Flexible Manufacturing Strategy Lets Chrysler Add New Model To Plant

Method lets Chrysler build lower-volume vehicles that take advantage of market niche

The announcement on June 5 by the Chrysler Group of its production launch of the new 2008 Chrysler Sebring Convertible was enabled by Chrysler's flexible manufacturing strategy which allows multiple products to be produced on one assembly line.

The new model will be built at the Sterling Heights (Mich.) Assembly Plant. "With our Flexible Manufacturing Strategy, the assembly operation now has the capability to build multiple upper bodies and multiple vehicle families, allowing the flexibility to add new models or "cross-load" models from other plants in order to better meet market dynamics," said Robert Bowers, Plant Manager - Sterling Heights Assembly Plant Chrysler rolled out its Flexible Manufacturing Strategy (FMS) in 2000.

"In addition, the Sterling Heights Assembly Plant can weld and assemble more than one product on the same line. These new capabilities will support the Company's pursuit of product leadership by providing flexibility and increase distinction between the Chrysler, Jeep and Dodge brands," said Bowers.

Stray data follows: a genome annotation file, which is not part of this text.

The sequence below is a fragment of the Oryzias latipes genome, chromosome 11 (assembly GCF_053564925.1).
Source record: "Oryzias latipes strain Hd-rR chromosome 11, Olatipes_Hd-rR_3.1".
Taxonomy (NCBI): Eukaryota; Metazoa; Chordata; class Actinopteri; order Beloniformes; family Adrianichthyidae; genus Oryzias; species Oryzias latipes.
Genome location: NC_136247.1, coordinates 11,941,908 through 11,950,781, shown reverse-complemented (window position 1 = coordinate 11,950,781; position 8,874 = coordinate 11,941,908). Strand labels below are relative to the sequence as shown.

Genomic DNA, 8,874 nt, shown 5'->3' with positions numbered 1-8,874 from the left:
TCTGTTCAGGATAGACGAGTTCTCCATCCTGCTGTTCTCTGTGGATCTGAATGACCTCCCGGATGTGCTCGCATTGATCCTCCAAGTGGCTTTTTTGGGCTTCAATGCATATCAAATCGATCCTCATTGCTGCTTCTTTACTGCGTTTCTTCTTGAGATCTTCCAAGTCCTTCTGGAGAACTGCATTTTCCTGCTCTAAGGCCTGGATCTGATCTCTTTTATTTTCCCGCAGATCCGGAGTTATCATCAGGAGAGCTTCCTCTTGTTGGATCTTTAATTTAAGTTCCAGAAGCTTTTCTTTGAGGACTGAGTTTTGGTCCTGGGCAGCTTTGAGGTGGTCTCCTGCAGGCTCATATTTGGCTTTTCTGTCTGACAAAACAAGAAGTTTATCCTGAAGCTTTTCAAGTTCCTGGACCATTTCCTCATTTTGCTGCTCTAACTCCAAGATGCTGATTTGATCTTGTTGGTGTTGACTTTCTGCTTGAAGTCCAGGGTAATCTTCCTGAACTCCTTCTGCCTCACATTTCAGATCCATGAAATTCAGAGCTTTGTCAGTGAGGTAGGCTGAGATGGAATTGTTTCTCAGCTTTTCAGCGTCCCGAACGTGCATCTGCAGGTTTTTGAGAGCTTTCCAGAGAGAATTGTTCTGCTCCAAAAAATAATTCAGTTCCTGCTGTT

The FMS approach allows the company to quickly shift production volumes between different models within a single plant or among multiple plants, according to a company statement.

At the core of the new manufacturing process is a body shop comprised of 620 new robots instead of the vehicle-specific heavy tooling that was previously used, for a total of 784 robots in the Body Shop. Only the robots' end effectors, or "hands," need to change in order to build the different models. That tool change is done automatically, within the time it takes to cycle from one vehicle to the next. A fourth model can also be piloted -- or test-built -- at the same time, helping reduce the time needed to make new- model changeovers.

TAGS: Automation
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